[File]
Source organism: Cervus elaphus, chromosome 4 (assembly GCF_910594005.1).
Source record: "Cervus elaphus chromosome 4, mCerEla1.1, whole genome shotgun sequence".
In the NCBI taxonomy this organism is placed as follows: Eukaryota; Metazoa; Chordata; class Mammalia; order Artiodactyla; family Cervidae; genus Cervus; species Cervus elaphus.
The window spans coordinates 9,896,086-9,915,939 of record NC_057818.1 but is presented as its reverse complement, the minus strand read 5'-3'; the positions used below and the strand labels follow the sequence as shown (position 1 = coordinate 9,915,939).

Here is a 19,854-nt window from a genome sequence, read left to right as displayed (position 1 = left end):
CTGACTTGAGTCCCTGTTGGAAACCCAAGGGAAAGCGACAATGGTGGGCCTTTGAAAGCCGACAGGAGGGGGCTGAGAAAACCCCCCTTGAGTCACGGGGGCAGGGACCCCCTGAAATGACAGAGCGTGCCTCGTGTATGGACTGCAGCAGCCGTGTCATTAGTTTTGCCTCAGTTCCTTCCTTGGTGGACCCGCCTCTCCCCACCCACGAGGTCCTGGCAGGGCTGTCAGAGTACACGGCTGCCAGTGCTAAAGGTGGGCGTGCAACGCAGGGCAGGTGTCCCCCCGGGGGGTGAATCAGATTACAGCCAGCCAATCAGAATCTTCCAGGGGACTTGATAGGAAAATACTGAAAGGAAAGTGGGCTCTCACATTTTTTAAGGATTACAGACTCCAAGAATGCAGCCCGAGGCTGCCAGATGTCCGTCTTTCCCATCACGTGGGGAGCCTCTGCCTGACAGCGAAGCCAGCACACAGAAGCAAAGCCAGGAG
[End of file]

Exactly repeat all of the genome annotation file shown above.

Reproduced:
Source organism: Cervus elaphus, chromosome 4 (assembly GCF_910594005.1).
Source record: "Cervus elaphus chromosome 4, mCerEla1.1, whole genome shotgun sequence".
In the NCBI taxonomy this organism is placed as follows: Eukaryota; Metazoa; Chordata; class Mammalia; order Artiodactyla; family Cervidae; genus Cervus; species Cervus elaphus.
The window spans coordinates 9,896,086-9,915,939 of record NC_057818.1 but is presented as its reverse complement, the minus strand read 5'-3'; the positions used below and the strand labels follow the sequence as shown (position 1 = coordinate 9,915,939).

Here is a 19,854-nt window from a genome sequence, read left to right as displayed (position 1 = left end):
CTGACTTGAGTCCCTGTTGGAAACCCAAGGGAAAGCGACAATGGTGGGCCTTTGAAAGCCGACAGGAGGGGGCTGAGAAAACCCCCCTTGAGTCACGGGGGCAGGGACCCCCTGAAATGACAGAGCGTGCCTCGTGTATGGACTGCAGCAGCCGTGTCATTAGTTTTGCCTCAGTTCCTTCCTTGGTGGACCCGCCTCTCCCCACCCACGAGGTCCTGGCAGGGCTGTCAGAGTACACGGCTGCCAGTGCTAAAGGTGGGCGTGCAACGCAGGGCAGGTGTCCCCCCGGGGGGTGAATCAGATTACAGCCAGCCAATCAGAATCTTCCAGGGGACTTGATAGGAAAATACTGAAAGGAAAGTGGGCTCTCACATTTTTTAAGGATTACAGACTCCAAGAATGCAGCCCGAGGCTGCCAGATGTCCGTCTTTCCCATCACGTGGGGAGCCTCTGCCTGACAGCGAAGCCAGCACACAGAAGCAAAGCCAGGAG